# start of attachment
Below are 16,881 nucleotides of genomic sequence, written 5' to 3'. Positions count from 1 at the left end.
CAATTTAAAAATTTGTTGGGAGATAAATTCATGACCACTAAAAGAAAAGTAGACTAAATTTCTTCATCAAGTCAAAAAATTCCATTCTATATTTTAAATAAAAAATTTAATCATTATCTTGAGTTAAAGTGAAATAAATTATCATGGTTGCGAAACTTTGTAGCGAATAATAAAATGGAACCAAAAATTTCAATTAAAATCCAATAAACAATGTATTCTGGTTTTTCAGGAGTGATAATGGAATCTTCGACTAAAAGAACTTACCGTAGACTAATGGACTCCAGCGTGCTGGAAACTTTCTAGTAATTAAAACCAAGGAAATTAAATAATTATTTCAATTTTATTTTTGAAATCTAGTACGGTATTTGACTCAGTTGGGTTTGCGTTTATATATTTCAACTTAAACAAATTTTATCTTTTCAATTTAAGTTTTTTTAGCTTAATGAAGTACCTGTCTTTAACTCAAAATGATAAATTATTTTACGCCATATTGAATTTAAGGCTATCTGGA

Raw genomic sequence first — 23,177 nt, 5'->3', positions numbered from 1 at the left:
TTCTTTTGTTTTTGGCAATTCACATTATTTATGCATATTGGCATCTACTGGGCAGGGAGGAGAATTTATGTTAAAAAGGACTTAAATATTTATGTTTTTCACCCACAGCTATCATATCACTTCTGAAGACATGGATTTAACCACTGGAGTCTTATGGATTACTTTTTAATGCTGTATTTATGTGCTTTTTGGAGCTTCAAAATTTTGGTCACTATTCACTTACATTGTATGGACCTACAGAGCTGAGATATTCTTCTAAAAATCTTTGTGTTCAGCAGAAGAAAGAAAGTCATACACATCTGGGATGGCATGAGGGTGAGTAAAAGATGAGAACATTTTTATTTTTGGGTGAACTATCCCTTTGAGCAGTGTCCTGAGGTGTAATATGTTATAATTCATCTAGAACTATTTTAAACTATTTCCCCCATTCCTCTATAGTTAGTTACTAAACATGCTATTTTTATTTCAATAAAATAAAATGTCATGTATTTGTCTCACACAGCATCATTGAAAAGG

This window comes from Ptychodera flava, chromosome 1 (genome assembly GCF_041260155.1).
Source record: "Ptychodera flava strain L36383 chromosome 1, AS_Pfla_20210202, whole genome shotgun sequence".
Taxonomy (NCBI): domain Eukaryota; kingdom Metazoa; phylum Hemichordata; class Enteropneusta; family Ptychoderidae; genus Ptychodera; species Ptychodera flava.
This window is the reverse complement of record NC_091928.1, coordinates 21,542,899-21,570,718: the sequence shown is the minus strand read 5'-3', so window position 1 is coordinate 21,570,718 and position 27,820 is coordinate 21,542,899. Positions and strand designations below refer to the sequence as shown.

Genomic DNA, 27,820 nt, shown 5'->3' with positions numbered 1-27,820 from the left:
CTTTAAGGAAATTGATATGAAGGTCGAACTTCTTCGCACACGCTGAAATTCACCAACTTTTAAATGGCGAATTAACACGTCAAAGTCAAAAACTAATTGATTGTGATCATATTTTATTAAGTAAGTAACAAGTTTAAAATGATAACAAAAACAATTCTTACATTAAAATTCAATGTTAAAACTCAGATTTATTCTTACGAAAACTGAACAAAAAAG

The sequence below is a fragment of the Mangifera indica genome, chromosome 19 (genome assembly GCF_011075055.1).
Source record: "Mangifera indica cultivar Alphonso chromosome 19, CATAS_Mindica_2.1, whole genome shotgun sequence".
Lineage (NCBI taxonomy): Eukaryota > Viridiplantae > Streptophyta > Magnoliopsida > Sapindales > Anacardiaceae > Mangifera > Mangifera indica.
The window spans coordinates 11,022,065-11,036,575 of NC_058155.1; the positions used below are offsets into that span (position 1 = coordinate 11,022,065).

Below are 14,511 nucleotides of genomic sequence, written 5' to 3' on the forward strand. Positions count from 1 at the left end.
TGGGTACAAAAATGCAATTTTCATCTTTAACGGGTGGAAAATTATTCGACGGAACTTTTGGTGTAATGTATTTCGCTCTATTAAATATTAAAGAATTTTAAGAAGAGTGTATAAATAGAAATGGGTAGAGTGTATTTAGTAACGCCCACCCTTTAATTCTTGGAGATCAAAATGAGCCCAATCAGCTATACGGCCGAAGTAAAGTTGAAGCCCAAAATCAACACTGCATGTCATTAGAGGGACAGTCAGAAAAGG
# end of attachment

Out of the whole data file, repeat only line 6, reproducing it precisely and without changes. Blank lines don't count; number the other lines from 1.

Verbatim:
Source record: "Ptychodera flava strain L36383 chromosome 1, AS_Pfla_20210202, whole genome shotgun sequence".